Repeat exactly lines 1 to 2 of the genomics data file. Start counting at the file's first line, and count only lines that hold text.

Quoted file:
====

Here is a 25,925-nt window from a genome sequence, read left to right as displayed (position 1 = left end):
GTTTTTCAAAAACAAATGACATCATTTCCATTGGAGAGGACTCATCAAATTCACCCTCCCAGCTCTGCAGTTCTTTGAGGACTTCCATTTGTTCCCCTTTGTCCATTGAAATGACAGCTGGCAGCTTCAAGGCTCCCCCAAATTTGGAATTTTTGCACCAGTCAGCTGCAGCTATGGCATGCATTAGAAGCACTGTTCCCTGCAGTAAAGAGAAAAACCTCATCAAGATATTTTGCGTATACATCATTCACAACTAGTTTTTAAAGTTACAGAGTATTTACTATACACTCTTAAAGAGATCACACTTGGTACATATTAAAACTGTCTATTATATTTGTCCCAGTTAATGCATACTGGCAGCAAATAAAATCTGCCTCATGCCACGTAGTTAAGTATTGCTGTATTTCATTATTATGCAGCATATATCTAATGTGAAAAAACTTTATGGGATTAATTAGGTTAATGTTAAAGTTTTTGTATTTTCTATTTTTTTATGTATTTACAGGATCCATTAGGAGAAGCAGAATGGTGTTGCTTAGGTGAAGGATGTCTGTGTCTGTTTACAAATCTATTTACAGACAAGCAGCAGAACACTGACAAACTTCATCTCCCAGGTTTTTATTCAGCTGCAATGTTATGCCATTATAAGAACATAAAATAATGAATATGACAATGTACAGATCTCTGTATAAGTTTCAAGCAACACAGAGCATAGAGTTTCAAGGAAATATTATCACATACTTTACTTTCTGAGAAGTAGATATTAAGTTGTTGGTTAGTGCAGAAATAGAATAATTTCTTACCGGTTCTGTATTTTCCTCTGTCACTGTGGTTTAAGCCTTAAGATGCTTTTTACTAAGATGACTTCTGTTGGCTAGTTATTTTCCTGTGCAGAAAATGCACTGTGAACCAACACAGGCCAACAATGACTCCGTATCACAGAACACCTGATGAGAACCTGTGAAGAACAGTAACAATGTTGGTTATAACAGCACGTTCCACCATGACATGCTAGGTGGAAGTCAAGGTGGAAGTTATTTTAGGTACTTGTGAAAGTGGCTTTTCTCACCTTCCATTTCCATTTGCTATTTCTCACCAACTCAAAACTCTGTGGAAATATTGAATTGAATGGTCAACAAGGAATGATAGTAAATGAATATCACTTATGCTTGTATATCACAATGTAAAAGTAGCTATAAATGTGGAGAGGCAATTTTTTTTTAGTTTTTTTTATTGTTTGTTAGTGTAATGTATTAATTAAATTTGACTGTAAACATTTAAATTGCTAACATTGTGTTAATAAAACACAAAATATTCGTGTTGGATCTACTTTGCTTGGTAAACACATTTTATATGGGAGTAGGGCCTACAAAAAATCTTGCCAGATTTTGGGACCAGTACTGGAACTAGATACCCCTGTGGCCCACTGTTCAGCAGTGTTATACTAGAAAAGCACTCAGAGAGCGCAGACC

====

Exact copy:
Here is a 25,925-nt window from a genome sequence, read left to right as displayed (position 1 = left end):
GTTTTTCAAAAACAAATGACATCATTTCCATTGGAGAGGACTCATCAAATTCACCCTCCCAGCTCTGCAGTTCTTTGAGGACTTCCATTTGTTCCCCTTTGTCCATTGAAATGACAGCTGGCAGCTTCAAGGCTCCCCCAAATTTGGAATTTTTGCACCAGTCAGCTGCAGCTATGGCATGCATTAGAAGCACTGTTCCCTGCAGTAAAGAGAAAAACCTCATCAAGATATTTTGCGTATACATCATTCACAACTAGTTTTTAAAGTTACAGAGTATTTACTATACACTCTTAAAGAGATCACACTTGGTACATATTAAAACTGTCTATTATATTTGTCCCAGTTAATGCATACTGGCAGCAAATAAAATCTGCCTCATGCCACGTAGTTAAGTATTGCTGTATTTCATTATTATGCAGCATATATCTAATGTGAAAAAACTTTATGGGATTAATTAGGTTAATGTTAAAGTTTTTGTATTTTCTATTTTTTTATGTATTTACAGGATCCATTAGGAGAAGCAGAATGGTGTTGCTTAGGTGAAGGATGTCTGTGTCTGTTTACAAATCTATTTACAGACAAGCAGCAGAACACTGACAAACTTCATCTCCCAGGTTTTTATTCAGCTGCAATGTTATGCCATTATAAGAACATAAAATAATGAATATGACAATGTACAGATCTCTGTATAAGTTTCAAGCAACACAGAGCATAGAGTTTCAAGGAAATATTATCACATACTTTACTTTCTGAGAAGTAGATATTAAGTTGTTGGTTAGTGCAGAAATAGAATAATTTCTTACCGGTTCTGTATTTTCCTCTGTCACTGTGGTTTAAGCCTTAAGATGCTTTTTACTAAGATGACTTCTGTTGGCTAGTTATTTTCCTGTGCAGAAAATGCACTGTGAACCAACACAGGCCAACAATGACTCCGTATCACAGAACACCTGATGAGAACCTGTGAAGAACAGTAACAATGTTGGTTATAACAGCACGTTCCACCATGACATGCTAGGTGGAAGTCAAGGTGGAAGTTATTTTAGGTACTTGTGAAAGTGGCTTTTCTCACCTTCCATTTCCATTTGCTATTTCTCACCAACTCAAAACTCTGTGGAAATATTGAATTGAATGGTCAACAAGGAATGATAGTAAATGAATATCACTTATGCTTGTATATCACAATGTAAAAGTAGCTATAAATGTGGAGAGGCAATTTTTTTTTAGTTTTTTTTATTGTTTGTTAGTGTAATGTATTAATTAAATTTGACTGTAAACATTTAAATTGCTAACATTGTGTTAATAAAACACAAAATATTCGTGTTGGATCTACTTTGCTTGGTAAACACATTTTATATGGGAGTAGGGCCTACAAAAAATCTTGCCAGATTTTGGGACCAGTACTGGAACTAGATACCCCTGTGGCCCACTGTTCAGCAGTGTTATACTAGAAAAGCACTCAGAGAGCGCAGACC